‘In my opinion, The Fall of America Journals is nothing less than a Ginsberg masterwork.”
From the 2020 interview:
ML: What would you say characterizes Allen Ginsberg in comparison to other Beat writers and poets?
MS: First of all, Ginsberg was an exceptional poet. His father was a published poet, and Allen grew up in a house where poetry was always being read out loud. Allen was aware of the great poets of the past, and he could recite their work from memory. In my opinion, Ginsberg was the best poet of the Beat Generation writers. Ginsberg’s work as a critic and agent was crucial. It’s possible that a number of the Beats, including Burroughs and Kerouac, might not have been published – or at least not so much – if Allen hadn’t worked tirelessly in promoting their work to publishers and the public. Kerouac has often been portrayed as the “King of the Beats” and while I’m not disputing his position the a figurehead, Ginsberg’s work behind the scenes was essential in promoting the books of his Beat Generation friends.”
Check out also Amber Tamblyn in The New Yorker
November 27 – the anniversary of Harry Smith‘s passing – almost 30 years now Harry’s been gone. Trust him to shake the tree from beyond the grave! You’ve been following perhaps the controversy over The Harry Smith B-Sides, the new Dust to Digital lovingly-compiled, (and lovingly-presented), boxed-set collection?
The story is recounted at length in October 14’s New York Times – (“How To Handle The Hate in America’s Musical Heritage”). The salient issues were again aired the following week in The Washington Post – (“The Other Side of America’s Folk Anthology is Entrancing But Also Plenty Disturbing“) – Racism? Censorship? As writer Andy Beta points out:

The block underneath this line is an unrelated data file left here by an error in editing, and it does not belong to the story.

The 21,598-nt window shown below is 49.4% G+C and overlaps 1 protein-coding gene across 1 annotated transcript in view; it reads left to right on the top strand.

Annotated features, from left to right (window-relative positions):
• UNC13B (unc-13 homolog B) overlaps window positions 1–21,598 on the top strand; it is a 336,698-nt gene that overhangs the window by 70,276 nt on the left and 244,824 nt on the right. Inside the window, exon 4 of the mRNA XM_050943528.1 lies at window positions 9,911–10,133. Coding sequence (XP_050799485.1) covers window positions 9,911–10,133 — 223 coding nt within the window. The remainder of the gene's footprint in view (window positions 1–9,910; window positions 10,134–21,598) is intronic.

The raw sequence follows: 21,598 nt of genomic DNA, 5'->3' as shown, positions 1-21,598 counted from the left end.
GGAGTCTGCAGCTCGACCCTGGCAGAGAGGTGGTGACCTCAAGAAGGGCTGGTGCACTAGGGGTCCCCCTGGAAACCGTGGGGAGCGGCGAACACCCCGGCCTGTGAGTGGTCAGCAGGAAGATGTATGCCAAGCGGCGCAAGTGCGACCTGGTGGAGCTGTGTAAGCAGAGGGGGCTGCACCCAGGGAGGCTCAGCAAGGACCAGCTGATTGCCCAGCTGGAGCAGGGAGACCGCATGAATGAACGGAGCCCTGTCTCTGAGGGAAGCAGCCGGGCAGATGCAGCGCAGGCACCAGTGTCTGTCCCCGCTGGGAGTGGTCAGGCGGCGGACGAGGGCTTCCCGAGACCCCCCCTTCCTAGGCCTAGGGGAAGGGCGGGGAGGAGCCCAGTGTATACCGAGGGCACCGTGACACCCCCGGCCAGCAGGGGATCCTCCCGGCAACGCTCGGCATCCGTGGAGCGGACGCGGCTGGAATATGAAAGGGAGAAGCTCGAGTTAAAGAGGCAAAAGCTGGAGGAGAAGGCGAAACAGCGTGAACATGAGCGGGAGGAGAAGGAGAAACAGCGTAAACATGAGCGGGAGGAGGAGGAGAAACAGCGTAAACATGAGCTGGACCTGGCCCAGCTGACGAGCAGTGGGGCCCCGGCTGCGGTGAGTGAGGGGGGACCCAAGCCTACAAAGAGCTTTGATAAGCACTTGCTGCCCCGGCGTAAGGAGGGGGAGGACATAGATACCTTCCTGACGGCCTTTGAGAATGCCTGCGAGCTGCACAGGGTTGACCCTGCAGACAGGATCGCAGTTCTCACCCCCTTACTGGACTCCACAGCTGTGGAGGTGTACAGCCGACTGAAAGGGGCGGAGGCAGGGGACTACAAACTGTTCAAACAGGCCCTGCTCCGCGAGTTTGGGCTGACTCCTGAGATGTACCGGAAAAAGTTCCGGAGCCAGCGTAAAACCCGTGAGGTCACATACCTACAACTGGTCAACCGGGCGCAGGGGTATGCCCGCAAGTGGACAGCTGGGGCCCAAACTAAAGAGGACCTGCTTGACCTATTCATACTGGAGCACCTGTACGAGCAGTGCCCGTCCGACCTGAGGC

There’s plenty to critique in Smith’s original presentation, from the lack of many ethnic minorities to including just one artist from above the Mason-Dixon Line. But by choosing the other sides of these respective records, Smith seemed fully cognizant of such underlying racism and did his best to steer away from such sentiments and instead present “the better angels” of America’s nature. One of Smith’s sly moves with the original “Anthology” was that he “successfully desegregated the collection by not indicating whether the singers were white or black,” …Leaving off the race of the performers, Smith let the music speak for itself while also presenting a vision of America that might not be cleaved solely by skin color.
More recently, Jeremy Ray Jewell in The Arts Fuse, chimes in (regarding Lance and April Ledbetter (the couple behind Dust to Digital)’s controversial decision to pull three offensive tracks)
“The existence of prejudice should not be expunged from the historical record. B-Sides seems to have been confused from the beginning about how far to go – if absolute authenticity is your stated intention, then any tampering with the artifacts becomes an act of erasure. Period. Maybe in another 20 years they’ll release The Harry Smith C(ensored)-Sides to remind us of the history that has been omitted here.”
Not to take away from the rest of the music, the extraordinary music, that is on the boxed-set. Here’s one of a number of enthusiastic reviews (from local reviewer Bo Anderson in The Atlanta Journal)
Fiona Sturges reviewed Casey Rae’s William S Burroughs and The Cult of Rock ‘n’ Roll book last week in The Guardian.
There’s another review by Pat Carty for Hot Press – here
Tomorrow (November 28) is William Blake‘s birthday